Perhaps on the N64 or PC version, the other camera angles won't suffer graphically, but the PSX doesn't seem capable of rendering many of the angles as well as it does the default camera angle. If you really can't stand any of the standard camera angles in Madden 2000, you're still in luck, because this year, you can define your own custom camera angle and play the game from it.
One minor gripe about the graphics in Madden 2000 is that the coin-toss scene is poorly done. The players watching the coin toss are moving slightly, as if swaying or breathing, but it looks like they are shivering. It would be a great effect in a snow game, but barring that, it just looks bad. I'm surprised EA didn't fix it, since the rest of the game is much smoother.
All in all, the graphics and animation of Madden 2000 are exceptional. EA Sports has done a fine job getting the most out of the PSX console. Still, the graphics are not quite perfect. On the nitpicky side, the players at the coin toss look like they're shivering, which I doubt was the intent, and some of the player models still some fuzziness and blotchiness at times. Overall, though, it's hard to knock the visual presentation of Madden 2000. It's fast, smooth, realistic, and detailed.
At times, Madden would be silent so long that it seemed like maybe he'd left the booth to go fix a snack. Not this year.
Pat and John seem recharged in the booth in Madden 2000. Pat especially sounds like he had his coffee and is following the game closely. He notes formations at the line of scrimmage, describes the play as it unfolds, and notes the outcome. This year, a typical Summerall line might be: "The defense comes out in the nickel package... The quarterback takes the snap... throws to the right... it's caught... stopped at the 44-yard line by Eugene Robinson!"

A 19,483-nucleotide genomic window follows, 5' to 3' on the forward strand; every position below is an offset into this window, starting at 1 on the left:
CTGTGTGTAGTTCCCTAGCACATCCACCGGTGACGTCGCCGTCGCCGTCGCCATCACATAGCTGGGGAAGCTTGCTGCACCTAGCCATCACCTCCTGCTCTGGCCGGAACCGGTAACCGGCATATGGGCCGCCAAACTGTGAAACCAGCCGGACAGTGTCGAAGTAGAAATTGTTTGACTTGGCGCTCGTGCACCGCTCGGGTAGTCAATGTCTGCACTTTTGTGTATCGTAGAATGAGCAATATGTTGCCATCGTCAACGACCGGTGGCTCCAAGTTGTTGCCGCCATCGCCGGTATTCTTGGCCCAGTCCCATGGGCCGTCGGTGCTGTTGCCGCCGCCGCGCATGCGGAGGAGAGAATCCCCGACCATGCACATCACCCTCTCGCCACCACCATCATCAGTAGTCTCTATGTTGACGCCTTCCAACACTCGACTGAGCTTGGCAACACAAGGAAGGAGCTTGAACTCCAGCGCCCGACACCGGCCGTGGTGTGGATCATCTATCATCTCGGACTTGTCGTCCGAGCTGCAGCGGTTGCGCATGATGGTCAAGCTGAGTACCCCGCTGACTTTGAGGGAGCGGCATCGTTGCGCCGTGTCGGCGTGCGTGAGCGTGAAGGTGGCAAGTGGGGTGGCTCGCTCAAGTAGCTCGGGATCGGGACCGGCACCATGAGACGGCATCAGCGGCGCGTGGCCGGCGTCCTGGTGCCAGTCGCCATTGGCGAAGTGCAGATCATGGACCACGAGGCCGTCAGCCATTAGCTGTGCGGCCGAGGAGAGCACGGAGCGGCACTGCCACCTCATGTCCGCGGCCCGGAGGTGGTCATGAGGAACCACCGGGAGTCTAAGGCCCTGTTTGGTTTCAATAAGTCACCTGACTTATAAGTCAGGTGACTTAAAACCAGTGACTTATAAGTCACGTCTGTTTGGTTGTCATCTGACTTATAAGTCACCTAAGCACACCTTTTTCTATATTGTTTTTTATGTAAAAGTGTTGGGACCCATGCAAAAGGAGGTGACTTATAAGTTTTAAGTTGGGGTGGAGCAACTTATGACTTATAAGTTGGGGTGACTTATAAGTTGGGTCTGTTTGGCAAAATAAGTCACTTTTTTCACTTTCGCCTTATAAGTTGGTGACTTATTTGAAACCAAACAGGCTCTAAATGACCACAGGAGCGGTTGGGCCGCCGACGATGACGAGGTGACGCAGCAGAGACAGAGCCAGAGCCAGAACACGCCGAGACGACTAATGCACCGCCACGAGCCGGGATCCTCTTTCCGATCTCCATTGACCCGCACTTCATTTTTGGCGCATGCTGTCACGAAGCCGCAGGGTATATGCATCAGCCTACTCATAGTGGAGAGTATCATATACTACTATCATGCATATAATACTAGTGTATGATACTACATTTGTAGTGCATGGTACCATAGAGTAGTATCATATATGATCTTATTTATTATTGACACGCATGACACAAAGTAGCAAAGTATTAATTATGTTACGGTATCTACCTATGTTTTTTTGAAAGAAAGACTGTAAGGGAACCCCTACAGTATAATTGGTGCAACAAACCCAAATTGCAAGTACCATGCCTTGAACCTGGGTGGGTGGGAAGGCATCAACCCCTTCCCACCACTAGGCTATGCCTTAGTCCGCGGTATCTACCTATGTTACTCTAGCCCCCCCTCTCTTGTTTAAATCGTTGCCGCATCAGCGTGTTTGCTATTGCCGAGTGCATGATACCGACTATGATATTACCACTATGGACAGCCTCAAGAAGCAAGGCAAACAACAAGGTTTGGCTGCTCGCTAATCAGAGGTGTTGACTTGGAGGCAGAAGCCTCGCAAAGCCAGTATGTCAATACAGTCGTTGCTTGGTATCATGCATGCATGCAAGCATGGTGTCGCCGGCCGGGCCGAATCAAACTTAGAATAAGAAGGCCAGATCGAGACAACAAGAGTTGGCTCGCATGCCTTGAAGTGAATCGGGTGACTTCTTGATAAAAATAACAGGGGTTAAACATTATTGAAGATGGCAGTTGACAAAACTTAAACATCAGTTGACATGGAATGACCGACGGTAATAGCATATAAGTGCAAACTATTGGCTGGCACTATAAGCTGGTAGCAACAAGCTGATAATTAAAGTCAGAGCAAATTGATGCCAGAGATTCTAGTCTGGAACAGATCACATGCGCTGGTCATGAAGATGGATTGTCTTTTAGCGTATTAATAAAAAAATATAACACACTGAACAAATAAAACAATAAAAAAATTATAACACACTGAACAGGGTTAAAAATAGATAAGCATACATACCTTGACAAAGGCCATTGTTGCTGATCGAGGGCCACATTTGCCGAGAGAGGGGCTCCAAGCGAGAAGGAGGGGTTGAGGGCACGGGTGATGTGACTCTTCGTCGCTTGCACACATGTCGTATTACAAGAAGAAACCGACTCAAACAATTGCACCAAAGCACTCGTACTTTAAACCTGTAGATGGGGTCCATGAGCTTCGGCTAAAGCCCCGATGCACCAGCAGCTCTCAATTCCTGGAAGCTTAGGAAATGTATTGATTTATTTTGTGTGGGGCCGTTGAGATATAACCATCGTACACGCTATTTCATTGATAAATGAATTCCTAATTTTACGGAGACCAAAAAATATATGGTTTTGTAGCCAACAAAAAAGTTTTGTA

Pat's observations can sometimes help you on the field. On a couple occasions while I was playtesting, Pat noted that the defense had come out in the dime package, something I hadn't noticed as my offense broke the huddle. I used that clue to audible from a streak passing play to a halfback draw. In short, say goodbye to lackluster announcing. One of the most immediate and noticeable improvements in Madden 2000 is a rejuvenated announcing team.
Madden is more involved this year as well. He makes more comments during the game. While some of his "Maddenisms" are recycled from past versions of the game, many are new. After one horrific play where I let Robert Smith turn a basic off-tackle run into a 86-yard dash to the end zone, Madden coldly observed: "I think that's one of the poorest examples of tackling I've ever seen." Some of Madden's comments do get repetitive, however. For example, he seems to make the exact same comment almost every time you miss a field goal.
The crunch and crack of big tackles and hits also sound better this year, and the crowd reacts more naturally to the action on the field. I still wish the crowd would react more dynamically to the action on the field, but the overall noise and sound effects are a step up from Madden 99. Several stadiums have arena-specific sound effects, like that annoying horn in Minnesota.